It’s all still to play for in the X-Factor/facebook struggle for chart topping success. Rage Against the Machine have a small lead but with heart-throb Joe Mcelderry’s single released on CD tomorrow this battle is far from over.
Like we give a shit who the Christmas number one is.
the void’s campaign for, first East London diva Stacey, and then good, honest Northern boy Joe has some serious flaws concerning basic sincerity.
In short we did it for the lulz. That and the unmissable opportunity to out-prole Bone.
If the facebook kids get a success then good luck to ’em. Seeing the smug look wiped off Cowell’s eyes may make up for the sight of a tearful Joe Mcelderry on Boxing Day morning (it’s become a habit).
But this isn’t politics. Class struggle will not be furthered by shopping.
There will be no pictures of pigs shooting down brothers in the instant replay.
It isn’t even music. Cowell and co make music for, by and large, children. To get all het up about X Factor winners is like throwing a strop about the latest Ben 10 dolls lack of artistic integrity.
From Bill Haily, to The Monkees to Stock Aitkin and Waterman, there’s always been a segment of the pop market aimed at 11 year olds. It’s what they like. It has about as much impact on the wider music scene as Monsters vs Aliens has on on arthouse movies.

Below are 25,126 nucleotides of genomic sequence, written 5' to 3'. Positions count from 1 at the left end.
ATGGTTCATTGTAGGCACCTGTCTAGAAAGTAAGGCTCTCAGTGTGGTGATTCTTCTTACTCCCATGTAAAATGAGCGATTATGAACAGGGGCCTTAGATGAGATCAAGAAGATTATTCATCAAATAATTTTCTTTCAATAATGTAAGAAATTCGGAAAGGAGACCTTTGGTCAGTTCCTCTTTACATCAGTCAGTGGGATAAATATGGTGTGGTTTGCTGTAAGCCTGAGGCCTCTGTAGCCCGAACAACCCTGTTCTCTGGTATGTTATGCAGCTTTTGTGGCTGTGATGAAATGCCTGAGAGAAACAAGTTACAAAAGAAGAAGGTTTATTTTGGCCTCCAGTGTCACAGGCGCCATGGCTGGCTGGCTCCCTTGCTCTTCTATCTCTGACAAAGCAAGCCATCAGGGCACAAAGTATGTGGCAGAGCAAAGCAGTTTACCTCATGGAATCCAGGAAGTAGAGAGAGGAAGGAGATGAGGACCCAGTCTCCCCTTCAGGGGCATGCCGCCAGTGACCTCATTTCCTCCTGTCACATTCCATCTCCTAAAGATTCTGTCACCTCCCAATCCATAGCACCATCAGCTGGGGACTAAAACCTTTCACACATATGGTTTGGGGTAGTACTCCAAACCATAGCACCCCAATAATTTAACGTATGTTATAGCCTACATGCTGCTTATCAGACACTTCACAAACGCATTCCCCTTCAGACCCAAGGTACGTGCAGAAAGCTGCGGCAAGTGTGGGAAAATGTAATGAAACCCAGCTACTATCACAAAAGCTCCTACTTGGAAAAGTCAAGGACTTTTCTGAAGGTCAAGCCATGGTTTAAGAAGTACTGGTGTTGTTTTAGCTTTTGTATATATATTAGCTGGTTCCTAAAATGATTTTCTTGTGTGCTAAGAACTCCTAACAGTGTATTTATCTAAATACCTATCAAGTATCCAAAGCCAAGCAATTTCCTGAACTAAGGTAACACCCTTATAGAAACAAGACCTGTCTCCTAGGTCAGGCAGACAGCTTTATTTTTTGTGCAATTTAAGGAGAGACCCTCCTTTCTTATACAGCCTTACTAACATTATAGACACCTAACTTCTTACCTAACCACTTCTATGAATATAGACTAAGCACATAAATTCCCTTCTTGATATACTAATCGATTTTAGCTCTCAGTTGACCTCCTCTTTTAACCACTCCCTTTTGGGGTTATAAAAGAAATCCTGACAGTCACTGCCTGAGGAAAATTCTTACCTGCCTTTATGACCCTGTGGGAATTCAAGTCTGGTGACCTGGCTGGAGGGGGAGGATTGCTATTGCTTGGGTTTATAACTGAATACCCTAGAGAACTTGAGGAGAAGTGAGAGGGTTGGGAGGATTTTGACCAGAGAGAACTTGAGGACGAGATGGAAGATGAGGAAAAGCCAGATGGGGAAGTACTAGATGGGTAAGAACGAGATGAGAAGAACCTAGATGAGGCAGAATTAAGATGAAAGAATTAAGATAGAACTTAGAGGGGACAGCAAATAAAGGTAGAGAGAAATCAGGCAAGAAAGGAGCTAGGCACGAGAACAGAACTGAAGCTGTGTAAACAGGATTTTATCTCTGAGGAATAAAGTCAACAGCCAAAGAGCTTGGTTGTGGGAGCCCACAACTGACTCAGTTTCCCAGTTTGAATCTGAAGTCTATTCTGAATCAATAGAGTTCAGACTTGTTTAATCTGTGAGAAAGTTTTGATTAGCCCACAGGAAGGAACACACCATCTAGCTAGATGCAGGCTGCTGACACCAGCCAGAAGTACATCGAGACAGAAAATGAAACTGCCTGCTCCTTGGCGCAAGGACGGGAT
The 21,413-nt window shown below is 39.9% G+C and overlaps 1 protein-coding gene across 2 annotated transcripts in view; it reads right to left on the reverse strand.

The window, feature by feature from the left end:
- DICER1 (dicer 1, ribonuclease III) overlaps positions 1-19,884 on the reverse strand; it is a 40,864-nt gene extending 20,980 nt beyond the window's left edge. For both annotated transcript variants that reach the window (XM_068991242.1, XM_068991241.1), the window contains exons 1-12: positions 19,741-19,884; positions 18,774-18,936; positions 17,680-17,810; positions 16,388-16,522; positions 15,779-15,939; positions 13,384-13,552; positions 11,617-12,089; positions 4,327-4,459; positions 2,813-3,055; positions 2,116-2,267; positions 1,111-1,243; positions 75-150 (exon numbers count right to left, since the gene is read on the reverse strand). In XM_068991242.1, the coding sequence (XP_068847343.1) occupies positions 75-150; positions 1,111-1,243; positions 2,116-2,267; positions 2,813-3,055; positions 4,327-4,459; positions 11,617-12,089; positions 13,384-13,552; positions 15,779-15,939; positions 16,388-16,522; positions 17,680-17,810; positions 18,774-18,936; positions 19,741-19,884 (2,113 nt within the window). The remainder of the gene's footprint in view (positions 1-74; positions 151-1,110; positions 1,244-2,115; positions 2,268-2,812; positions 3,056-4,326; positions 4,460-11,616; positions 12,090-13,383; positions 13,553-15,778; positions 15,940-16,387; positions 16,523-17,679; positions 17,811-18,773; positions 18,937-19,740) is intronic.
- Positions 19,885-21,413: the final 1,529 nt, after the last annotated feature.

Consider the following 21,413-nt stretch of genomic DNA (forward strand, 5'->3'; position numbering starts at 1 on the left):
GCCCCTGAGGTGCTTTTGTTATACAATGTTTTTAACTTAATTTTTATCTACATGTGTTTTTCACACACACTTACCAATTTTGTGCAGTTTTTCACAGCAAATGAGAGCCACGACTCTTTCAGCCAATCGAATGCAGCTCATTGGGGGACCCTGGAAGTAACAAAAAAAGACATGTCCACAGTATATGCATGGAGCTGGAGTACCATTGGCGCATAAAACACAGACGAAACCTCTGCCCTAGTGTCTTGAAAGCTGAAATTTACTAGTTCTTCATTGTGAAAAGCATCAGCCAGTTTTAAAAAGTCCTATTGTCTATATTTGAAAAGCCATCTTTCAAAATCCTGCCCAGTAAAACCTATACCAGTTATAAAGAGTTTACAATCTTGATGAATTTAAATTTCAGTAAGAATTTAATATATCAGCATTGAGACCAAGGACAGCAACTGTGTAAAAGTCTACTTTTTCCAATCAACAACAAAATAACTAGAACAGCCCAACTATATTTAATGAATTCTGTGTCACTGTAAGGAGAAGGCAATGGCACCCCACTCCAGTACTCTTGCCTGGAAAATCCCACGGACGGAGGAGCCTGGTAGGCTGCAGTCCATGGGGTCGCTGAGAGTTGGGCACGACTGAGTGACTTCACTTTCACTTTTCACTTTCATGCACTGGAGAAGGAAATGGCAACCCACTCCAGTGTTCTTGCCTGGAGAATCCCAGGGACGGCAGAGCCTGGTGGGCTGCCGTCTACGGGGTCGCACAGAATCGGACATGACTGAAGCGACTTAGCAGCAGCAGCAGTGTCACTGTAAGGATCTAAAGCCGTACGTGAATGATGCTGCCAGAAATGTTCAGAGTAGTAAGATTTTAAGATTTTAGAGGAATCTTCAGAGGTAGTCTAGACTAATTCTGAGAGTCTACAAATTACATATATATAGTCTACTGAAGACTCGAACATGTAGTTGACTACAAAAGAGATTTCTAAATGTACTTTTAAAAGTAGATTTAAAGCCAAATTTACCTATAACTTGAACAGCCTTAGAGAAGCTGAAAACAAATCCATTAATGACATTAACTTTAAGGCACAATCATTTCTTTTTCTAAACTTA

One person on facebook said:
“”I’m taking part because I want to see if we can decide who we want to be number 1.”
We means the 30,000 or so who have bought multiple copies in an attempt to rig the charts. ‘We’ means the minority who have decided the proles aren’t culturally correct and intend to punish them (we’re off again). It’s cultural elitism and it’s crap.
The folk who buy a copy of Joe’s single for their kids this Christmas won’t be overwhelmed by the power of the masses if the facebook group succeeds. They really are the masses and are likely to hear the single and think ‘what a bunch of daft wassocks shelling out money for that pile of shite.’
We still can’t help hoping Joe pulls through though and his Mam gets that new house they’ve always dreamed of. The alternative is too unbearable to contemplate.